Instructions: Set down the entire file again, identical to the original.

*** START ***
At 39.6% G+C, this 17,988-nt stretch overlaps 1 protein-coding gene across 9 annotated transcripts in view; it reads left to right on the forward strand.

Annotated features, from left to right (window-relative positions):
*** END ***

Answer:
At 39.6% G+C, this 17,988-nt stretch overlaps 1 protein-coding gene across 9 annotated transcripts in view; it reads left to right on the forward strand.

Annotated features, from left to right (window-relative positions):